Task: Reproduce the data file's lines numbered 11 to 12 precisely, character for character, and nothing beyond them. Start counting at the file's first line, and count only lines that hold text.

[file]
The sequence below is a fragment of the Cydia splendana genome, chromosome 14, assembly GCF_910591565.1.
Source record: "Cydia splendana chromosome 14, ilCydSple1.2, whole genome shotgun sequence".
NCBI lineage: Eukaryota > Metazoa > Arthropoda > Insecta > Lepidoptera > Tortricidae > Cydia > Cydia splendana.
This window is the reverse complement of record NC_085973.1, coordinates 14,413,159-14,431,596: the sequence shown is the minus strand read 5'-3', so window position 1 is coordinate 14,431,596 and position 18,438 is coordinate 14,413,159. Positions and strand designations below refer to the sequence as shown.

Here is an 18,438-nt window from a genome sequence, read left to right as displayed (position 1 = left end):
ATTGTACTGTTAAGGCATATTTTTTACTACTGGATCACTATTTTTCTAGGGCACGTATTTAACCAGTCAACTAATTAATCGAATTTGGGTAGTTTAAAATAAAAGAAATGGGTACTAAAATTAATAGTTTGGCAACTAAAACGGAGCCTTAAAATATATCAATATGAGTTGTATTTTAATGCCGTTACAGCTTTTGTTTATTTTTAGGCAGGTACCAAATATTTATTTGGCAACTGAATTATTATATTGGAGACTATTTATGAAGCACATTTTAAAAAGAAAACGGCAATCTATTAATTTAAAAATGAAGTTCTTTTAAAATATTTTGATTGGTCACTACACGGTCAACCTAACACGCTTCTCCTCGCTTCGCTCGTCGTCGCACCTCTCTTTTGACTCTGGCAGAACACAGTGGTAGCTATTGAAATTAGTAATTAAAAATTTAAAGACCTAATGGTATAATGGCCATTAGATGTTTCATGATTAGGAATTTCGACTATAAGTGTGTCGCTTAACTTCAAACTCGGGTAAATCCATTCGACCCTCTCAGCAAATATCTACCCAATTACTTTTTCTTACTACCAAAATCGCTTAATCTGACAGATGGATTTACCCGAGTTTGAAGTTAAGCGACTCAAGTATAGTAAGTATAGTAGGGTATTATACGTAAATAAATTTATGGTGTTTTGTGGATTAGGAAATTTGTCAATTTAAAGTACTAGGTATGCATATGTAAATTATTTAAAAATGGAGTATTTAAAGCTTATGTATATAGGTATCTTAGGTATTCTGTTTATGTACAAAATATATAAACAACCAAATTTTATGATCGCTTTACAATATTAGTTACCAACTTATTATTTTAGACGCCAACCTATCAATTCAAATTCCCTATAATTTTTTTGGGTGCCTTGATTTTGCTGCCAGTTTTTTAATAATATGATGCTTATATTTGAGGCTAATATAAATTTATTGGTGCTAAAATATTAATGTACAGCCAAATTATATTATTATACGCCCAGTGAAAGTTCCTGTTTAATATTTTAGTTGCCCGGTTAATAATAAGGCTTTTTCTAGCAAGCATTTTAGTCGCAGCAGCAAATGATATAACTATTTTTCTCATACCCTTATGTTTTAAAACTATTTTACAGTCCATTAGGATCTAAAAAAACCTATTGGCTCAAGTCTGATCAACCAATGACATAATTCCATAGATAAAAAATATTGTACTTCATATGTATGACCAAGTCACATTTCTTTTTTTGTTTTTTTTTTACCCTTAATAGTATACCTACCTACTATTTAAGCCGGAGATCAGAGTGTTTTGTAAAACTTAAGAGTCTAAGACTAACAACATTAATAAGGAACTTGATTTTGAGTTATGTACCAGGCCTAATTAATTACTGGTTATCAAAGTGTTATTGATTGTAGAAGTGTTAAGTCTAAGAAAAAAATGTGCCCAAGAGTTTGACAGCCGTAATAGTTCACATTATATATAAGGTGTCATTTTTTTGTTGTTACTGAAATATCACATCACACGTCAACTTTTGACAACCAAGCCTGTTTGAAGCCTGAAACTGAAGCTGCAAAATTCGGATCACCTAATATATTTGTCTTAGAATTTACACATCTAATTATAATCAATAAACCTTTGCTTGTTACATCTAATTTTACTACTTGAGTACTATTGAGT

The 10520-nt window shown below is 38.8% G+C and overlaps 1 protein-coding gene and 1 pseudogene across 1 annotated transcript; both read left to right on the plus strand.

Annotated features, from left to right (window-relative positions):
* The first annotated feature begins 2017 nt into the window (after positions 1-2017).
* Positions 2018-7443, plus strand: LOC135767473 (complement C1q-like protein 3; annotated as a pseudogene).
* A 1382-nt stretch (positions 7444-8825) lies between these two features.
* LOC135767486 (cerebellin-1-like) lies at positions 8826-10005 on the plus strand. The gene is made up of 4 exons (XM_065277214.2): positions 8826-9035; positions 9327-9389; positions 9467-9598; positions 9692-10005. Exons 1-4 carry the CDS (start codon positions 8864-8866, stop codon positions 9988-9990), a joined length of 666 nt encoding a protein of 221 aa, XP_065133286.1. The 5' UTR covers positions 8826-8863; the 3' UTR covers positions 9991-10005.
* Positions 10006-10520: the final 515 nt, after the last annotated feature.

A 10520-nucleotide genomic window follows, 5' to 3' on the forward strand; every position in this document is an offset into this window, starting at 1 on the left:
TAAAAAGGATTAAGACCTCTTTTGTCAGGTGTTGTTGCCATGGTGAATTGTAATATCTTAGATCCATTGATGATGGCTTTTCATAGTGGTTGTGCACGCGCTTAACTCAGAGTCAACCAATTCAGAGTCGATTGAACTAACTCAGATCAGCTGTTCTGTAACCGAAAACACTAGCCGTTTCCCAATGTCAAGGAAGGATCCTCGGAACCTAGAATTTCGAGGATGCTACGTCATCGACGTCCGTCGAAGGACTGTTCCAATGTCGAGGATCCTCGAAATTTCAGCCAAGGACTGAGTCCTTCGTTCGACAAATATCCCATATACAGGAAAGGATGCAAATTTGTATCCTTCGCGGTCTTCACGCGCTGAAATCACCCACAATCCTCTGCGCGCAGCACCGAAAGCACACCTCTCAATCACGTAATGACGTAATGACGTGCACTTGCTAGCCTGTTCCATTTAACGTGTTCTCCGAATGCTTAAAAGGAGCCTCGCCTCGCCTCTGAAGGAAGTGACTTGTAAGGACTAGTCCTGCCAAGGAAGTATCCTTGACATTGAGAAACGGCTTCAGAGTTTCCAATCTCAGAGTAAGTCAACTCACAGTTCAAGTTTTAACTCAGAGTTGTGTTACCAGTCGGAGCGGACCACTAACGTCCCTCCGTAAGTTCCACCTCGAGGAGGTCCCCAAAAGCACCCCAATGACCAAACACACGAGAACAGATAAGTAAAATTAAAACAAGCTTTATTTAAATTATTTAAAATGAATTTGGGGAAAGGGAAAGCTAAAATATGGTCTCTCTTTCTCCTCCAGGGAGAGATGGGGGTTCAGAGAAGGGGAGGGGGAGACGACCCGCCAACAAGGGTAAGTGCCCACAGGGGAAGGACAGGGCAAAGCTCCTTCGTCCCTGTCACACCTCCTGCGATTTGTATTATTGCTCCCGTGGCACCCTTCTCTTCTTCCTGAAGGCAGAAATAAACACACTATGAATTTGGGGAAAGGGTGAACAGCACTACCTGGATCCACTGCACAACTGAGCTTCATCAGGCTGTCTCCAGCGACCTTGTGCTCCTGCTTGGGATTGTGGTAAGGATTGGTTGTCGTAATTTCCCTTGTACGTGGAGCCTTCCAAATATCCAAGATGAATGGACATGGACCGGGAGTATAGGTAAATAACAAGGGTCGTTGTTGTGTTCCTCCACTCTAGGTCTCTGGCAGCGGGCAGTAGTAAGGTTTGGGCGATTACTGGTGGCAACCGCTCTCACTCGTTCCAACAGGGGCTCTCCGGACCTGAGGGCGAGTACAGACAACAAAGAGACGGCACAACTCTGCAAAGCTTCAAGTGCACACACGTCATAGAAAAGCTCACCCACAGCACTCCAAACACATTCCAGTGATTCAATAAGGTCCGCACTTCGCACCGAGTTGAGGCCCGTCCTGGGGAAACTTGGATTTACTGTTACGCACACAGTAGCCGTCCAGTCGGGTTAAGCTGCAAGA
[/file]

* A 1382-nt stretch (positions 7444-8825) lies between these two features.
* LOC135767486 (cerebellin-1-like) lies at positions 8826-10005 on the plus strand. The gene is made up of 4 exons (XM_065277214.2): positions 8826-9035; positions 9327-9389; positions 9467-9598; positions 9692-10005. Exons 1-4 carry the CDS (start codon positions 8864-8866, stop codon positions 9988-9990), a joined length of 666 nt encoding a protein of 221 aa, XP_065133286.1. The 5' UTR covers positions 8826-8863; the 3' UTR covers positions 9991-10005.